Moves to increase the recyclability of laminate flooring are taking steps forward thanks to a Unilin pilot plant operating as part of a European project.

Unilin, the European Panel Federation, the Contract Flooring Association and the European Floor Coverings Association are among the 19-strong H2020 European project CISUFLO (CIrcular Sustainable Floor coverings) that is aiming to transition to a sustainable circular flooring sector.

Key in the process is development of recycling technologies that recycle laminate products, whose base material is wood fibreboard, into new similar flooring products.

Laminate flooring and all MDF/HDF containing products are in general classed in the hard to recycle category and therefore face landfill or incineration at the end of life. 

Unilin is continuing with its pilot plant activities based on a steam explosion process. This allows the extraction of valuable wood fibres from MDF/HDF containing products. These fibres are then prepared for reuse and used as a replacement of virgin fibres in an HDF production process. This allows the recycling of the main part of a laminate flooring – the core HDF.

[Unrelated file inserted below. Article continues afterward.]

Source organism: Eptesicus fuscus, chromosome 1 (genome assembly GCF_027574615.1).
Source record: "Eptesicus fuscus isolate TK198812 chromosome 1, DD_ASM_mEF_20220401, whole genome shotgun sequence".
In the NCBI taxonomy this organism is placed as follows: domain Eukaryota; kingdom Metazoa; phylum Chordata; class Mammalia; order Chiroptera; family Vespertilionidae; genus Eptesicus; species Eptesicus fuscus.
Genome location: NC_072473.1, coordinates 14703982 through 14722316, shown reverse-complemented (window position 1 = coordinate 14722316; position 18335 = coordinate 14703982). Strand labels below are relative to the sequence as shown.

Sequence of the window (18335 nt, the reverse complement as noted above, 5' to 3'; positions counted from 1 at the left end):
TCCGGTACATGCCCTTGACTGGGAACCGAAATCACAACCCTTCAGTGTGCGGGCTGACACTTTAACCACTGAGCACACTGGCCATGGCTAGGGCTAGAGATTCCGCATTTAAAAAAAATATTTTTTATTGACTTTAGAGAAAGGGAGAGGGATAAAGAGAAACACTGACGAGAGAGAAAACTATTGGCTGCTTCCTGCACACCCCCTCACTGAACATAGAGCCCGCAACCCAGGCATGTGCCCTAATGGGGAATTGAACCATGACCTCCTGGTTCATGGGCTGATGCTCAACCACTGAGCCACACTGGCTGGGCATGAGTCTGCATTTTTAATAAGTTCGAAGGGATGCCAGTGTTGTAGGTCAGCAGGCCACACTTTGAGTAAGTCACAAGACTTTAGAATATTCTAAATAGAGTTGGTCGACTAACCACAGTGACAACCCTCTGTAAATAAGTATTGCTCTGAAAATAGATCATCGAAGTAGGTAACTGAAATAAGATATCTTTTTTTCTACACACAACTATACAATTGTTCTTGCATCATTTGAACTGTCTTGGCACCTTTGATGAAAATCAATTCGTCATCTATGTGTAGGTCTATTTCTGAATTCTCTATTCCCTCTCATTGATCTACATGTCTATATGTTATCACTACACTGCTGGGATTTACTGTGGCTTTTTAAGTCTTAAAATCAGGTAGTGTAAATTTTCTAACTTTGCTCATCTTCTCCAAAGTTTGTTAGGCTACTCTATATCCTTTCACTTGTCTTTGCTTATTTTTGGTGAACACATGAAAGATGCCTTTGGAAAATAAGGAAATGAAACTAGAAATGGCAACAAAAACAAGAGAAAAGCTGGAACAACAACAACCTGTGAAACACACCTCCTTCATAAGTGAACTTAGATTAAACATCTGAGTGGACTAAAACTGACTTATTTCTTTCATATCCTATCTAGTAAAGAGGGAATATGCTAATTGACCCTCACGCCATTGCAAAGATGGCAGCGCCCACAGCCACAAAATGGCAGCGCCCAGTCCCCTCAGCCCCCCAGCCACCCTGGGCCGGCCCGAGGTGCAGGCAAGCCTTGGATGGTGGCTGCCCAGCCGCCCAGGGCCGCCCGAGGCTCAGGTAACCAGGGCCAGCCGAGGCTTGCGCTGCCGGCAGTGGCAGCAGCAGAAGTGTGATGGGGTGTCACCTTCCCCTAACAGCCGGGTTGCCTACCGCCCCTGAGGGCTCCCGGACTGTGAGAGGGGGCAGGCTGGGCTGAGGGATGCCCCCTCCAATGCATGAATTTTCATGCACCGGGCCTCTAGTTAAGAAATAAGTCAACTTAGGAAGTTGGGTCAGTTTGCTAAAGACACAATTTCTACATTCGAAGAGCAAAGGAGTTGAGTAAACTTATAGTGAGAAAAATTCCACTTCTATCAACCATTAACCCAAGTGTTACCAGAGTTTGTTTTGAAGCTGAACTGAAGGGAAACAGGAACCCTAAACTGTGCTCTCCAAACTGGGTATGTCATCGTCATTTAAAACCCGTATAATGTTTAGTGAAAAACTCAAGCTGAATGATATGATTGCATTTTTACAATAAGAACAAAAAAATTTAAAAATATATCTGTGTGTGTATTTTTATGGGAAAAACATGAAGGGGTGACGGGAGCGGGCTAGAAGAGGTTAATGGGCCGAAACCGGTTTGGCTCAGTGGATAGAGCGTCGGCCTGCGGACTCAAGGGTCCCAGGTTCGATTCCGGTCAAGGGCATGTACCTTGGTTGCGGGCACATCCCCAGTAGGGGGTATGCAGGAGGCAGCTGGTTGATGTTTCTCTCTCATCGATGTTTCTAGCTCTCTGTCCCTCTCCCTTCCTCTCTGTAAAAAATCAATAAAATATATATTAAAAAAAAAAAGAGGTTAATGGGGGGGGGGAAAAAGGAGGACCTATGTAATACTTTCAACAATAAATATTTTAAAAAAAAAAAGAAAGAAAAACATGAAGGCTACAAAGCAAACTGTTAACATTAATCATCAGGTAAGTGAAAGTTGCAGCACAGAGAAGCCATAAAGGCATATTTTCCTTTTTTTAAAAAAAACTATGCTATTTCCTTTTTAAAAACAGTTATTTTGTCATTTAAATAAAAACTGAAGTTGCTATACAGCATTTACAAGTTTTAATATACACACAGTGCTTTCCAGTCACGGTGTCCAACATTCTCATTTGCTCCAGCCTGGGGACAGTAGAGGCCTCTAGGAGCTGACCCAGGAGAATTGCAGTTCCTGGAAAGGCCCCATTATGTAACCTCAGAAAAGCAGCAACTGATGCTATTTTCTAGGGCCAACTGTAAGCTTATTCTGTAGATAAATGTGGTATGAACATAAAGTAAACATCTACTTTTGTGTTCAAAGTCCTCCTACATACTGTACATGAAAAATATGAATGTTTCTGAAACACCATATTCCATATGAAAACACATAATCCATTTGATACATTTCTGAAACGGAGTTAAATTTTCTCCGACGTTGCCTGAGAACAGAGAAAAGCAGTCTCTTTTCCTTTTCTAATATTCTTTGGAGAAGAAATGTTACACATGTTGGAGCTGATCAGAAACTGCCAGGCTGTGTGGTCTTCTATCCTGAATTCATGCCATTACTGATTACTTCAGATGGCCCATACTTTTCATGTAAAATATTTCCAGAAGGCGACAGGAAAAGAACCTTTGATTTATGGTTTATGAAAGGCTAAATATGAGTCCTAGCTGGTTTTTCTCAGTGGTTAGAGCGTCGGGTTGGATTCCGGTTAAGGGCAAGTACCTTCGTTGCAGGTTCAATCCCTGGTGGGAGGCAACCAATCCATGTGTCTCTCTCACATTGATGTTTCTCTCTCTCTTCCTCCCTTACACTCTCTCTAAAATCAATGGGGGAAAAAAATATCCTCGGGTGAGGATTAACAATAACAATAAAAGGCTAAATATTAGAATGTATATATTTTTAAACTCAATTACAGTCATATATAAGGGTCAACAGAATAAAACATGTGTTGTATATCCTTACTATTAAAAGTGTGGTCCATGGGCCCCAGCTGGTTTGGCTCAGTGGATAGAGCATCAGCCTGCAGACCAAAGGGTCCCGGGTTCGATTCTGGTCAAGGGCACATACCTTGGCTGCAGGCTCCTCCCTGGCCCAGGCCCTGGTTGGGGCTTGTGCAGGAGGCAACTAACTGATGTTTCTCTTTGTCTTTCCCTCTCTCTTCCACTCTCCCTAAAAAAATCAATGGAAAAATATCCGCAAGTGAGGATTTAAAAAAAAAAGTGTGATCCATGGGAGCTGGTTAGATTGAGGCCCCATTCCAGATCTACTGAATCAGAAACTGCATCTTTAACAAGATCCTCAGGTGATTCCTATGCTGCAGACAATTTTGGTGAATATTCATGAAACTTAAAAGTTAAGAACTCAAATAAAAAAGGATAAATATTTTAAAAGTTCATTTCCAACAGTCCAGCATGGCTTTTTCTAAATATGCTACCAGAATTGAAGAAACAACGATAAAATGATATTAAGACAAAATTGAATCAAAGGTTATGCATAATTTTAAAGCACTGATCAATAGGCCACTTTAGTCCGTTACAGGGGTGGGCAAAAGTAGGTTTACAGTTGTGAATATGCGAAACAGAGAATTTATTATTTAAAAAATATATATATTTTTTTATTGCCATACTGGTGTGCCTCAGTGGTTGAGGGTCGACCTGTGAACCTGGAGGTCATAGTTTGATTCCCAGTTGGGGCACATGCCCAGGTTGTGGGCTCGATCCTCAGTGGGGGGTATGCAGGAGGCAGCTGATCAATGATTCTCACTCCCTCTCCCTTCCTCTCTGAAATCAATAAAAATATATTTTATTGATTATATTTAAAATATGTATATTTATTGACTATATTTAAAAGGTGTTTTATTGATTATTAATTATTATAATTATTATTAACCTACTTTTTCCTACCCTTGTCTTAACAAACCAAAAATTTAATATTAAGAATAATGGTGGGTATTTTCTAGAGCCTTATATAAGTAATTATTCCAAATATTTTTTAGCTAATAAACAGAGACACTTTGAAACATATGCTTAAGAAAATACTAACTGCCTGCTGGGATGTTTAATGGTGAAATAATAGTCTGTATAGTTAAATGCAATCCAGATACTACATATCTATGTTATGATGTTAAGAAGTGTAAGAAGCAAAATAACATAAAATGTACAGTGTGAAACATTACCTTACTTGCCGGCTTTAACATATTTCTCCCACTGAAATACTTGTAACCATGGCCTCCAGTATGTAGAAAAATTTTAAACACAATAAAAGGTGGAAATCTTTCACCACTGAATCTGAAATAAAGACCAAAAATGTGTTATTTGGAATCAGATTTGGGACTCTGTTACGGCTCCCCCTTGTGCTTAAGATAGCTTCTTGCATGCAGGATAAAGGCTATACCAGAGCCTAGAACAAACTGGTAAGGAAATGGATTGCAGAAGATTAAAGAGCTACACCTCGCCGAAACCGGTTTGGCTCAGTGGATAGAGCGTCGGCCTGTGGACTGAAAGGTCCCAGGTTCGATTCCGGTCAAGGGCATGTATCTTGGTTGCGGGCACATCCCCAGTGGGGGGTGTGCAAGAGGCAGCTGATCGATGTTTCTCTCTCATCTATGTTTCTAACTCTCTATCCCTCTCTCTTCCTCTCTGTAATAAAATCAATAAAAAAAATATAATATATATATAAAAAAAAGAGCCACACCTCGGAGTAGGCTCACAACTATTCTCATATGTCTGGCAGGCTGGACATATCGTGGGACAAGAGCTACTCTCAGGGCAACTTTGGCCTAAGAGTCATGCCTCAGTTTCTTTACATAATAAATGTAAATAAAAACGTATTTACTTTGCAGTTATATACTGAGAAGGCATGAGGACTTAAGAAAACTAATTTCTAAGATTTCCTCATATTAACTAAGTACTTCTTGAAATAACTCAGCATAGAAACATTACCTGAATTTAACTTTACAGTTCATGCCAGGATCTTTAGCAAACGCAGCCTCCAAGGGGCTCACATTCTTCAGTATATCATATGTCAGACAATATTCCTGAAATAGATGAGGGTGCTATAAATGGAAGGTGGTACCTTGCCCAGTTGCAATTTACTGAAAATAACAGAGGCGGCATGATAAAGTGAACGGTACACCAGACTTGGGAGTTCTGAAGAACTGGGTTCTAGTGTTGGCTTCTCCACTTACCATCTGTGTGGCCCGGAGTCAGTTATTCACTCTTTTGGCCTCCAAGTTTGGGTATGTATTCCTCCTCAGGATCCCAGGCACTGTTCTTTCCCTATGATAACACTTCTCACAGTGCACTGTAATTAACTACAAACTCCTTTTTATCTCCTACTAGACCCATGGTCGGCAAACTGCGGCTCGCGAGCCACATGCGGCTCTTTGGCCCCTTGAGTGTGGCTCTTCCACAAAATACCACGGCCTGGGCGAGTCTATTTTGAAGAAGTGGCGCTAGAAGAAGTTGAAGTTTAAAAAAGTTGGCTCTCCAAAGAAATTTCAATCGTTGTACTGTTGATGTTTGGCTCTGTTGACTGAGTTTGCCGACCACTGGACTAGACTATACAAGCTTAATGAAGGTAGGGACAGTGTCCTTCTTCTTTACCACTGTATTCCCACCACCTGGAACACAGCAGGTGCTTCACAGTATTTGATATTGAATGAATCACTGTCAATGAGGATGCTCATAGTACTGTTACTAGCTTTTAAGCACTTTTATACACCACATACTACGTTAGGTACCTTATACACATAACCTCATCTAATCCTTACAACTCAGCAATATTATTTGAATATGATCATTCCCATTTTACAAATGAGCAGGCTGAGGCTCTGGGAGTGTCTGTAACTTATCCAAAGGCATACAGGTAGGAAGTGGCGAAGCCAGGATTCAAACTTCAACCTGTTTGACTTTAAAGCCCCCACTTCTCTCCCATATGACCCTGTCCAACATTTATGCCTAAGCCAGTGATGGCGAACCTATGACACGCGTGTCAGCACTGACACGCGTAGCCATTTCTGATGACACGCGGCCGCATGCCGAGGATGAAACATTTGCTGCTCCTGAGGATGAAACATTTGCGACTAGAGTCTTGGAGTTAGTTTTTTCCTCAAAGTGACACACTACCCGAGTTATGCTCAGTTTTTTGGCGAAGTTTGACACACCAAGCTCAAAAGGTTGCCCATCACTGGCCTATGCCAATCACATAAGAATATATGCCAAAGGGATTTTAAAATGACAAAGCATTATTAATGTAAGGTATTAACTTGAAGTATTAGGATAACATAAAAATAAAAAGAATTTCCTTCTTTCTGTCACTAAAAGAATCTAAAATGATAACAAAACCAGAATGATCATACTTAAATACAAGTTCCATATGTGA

The Unilin pilot plant at its MDF mill in Bazeilles, France has been refined to the process needs of the recycling process. This line is producing over 1 ton of recycled fibres per hour, and these fibres are immediately reused in the production of new MDF/HDF products on a continuous basis. 

Unilin says this small recycling unit demonstrates the “huge potential” of the developed technology. The company says waste fibres can be extracted and reused, with no significant impact on quality, and the recycling can be done at “economically interesting conditions”. 

The process is also claimed to save electrical/thermal energy compared to the energy required for producing wood fibres based on virgin wood.

The CISUFLO project is also looking at recycling textile and vinyl flooring, with other pilot plants for those materials also being set up.